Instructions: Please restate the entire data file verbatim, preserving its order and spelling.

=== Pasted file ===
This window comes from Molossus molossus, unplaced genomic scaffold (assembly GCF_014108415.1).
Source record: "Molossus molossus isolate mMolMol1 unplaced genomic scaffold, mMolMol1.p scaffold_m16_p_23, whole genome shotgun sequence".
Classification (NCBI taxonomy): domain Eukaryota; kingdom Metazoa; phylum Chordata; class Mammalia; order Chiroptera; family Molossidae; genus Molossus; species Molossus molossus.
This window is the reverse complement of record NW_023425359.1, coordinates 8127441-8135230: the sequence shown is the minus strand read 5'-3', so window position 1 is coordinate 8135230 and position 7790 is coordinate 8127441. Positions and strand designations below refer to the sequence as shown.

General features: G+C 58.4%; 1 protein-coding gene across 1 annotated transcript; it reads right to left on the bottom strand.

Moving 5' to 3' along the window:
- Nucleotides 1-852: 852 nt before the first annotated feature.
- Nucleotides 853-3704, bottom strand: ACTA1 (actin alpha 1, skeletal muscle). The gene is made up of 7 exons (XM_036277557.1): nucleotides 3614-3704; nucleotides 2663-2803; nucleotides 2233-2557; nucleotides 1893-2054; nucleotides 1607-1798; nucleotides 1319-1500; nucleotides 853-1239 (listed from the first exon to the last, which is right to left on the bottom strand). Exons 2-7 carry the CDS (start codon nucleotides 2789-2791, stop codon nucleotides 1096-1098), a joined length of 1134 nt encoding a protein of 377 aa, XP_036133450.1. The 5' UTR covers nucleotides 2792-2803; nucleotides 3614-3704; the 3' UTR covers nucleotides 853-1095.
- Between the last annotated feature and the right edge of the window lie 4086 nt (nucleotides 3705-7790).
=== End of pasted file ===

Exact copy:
This window comes from Molossus molossus, unplaced genomic scaffold (assembly GCF_014108415.1).
Source record: "Molossus molossus isolate mMolMol1 unplaced genomic scaffold, mMolMol1.p scaffold_m16_p_23, whole genome shotgun sequence".
Classification (NCBI taxonomy): domain Eukaryota; kingdom Metazoa; phylum Chordata; class Mammalia; order Chiroptera; family Molossidae; genus Molossus; species Molossus molossus.
This window is the reverse complement of record NW_023425359.1, coordinates 8127441-8135230: the sequence shown is the minus strand read 5'-3', so window position 1 is coordinate 8135230 and position 7790 is coordinate 8127441. Positions and strand designations below refer to the sequence as shown.

General features: G+C 58.4%; 1 protein-coding gene across 1 annotated transcript; it reads right to left on the bottom strand.

Moving 5' to 3' along the window:
- Nucleotides 1-852: 852 nt before the first annotated feature.
- Nucleotides 853-3704, bottom strand: ACTA1 (actin alpha 1, skeletal muscle). The gene is made up of 7 exons (XM_036277557.1): nucleotides 3614-3704; nucleotides 2663-2803; nucleotides 2233-2557; nucleotides 1893-2054; nucleotides 1607-1798; nucleotides 1319-1500; nucleotides 853-1239 (listed from the first exon to the last, which is right to left on the bottom strand). Exons 2-7 carry the CDS (start codon nucleotides 2789-2791, stop codon nucleotides 1096-1098), a joined length of 1134 nt encoding a protein of 377 aa, XP_036133450.1. The 5' UTR covers nucleotides 2792-2803; nucleotides 3614-3704; the 3' UTR covers nucleotides 853-1095.
- Between the last annotated feature and the right edge of the window lie 4086 nt (nucleotides 3705-7790).